Meanwhile, back at home, a league of gibbering fools has mistaken the aforementioned Muslim thugs (and their delusional supporters in the Arab world) for the whole of Islamic civilization. And they're wondering why some people think it's news that American soldiers are acting like wanton thugs, but it isn't nearly so much news when wanton thugs act like wanton thugs.

It's because we're supposed to be better than that.

Meanwhile, in other developments, Bremer has rejected a Falluja-style deal for Karbala and Najaf, despite Sistani's endorsement, and hard fighting is underway -- with a historic mosque in Karbala already damaged, and within "oops, where was that tank's gun pointed?" range of major holy sites. I've been wrong before, but I've got a baaaad feeling about this...

Wednesday, May 12, 2004

Shorter Victor Davis Hanson: it is a testament to the miraculous power and effectiveness of our new, Western, technomarvelous way of war that our enemies are undefeated and gloating about it. So, maybe it's time for a little good old fashioned colonialist brutality, à la the Mongols Persians Romans nineteenth-century Brits.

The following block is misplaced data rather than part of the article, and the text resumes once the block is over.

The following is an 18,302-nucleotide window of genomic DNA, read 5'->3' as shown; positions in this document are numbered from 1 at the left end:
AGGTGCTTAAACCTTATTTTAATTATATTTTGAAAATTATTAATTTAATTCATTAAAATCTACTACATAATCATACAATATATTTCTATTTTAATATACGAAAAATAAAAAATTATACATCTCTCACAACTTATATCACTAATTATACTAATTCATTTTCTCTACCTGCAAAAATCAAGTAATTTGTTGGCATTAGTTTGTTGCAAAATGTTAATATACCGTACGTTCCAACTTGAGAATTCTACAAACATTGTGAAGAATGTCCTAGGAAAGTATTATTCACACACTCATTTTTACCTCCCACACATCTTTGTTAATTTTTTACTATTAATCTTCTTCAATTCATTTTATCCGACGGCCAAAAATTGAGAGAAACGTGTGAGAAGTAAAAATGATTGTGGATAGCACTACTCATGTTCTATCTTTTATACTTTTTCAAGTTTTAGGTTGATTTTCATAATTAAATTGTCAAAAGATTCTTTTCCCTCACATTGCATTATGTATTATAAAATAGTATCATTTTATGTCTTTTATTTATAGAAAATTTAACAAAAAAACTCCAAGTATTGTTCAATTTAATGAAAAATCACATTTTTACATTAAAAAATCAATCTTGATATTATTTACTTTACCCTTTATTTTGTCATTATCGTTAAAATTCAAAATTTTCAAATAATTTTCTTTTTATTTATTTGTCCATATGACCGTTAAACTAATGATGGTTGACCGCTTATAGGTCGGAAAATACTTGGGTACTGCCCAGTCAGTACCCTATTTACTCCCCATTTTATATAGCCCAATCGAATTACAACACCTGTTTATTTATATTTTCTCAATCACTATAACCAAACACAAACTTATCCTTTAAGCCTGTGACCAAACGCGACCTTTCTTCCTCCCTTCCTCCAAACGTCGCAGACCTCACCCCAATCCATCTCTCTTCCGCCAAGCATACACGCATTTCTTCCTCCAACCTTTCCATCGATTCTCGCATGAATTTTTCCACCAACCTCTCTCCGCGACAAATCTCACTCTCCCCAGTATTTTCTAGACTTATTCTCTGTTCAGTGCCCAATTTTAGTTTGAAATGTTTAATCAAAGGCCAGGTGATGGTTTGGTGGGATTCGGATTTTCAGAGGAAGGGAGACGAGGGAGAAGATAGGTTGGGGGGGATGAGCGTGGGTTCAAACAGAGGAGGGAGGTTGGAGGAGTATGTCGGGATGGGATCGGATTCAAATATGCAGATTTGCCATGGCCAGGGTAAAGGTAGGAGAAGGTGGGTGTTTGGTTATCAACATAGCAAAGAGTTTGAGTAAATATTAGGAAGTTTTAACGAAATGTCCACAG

via Chun

Tuesday, May 11, 2004

And now, a brief break from the irony and snark: Prof. Juan Cole's blog is indispensable. Today it features a write-up of interviews with the new Spanish defense minister, Jose Bono, in which it's revealed that Spanish troops refused an order from the Americans -- probably coming from Dubya himself -- to capture Muqtada al-Sadr "dead or alive". That sort of major operation in Najaf would risk putting all the Shiites in the country in arms against us. (Gosh, is that why they wanted the Spanish as fall guys?)

Perhaps I'm not the only one to hear odd echoes of this of the Falluja situation, where the on-scene commander apparently took his superiors in the Pentagon and even Baghdad by surprise, by negotiating a settlement which avoided an armed assault amid a hailstorm of tough talk about deadlines and "all necessary action" from Washington...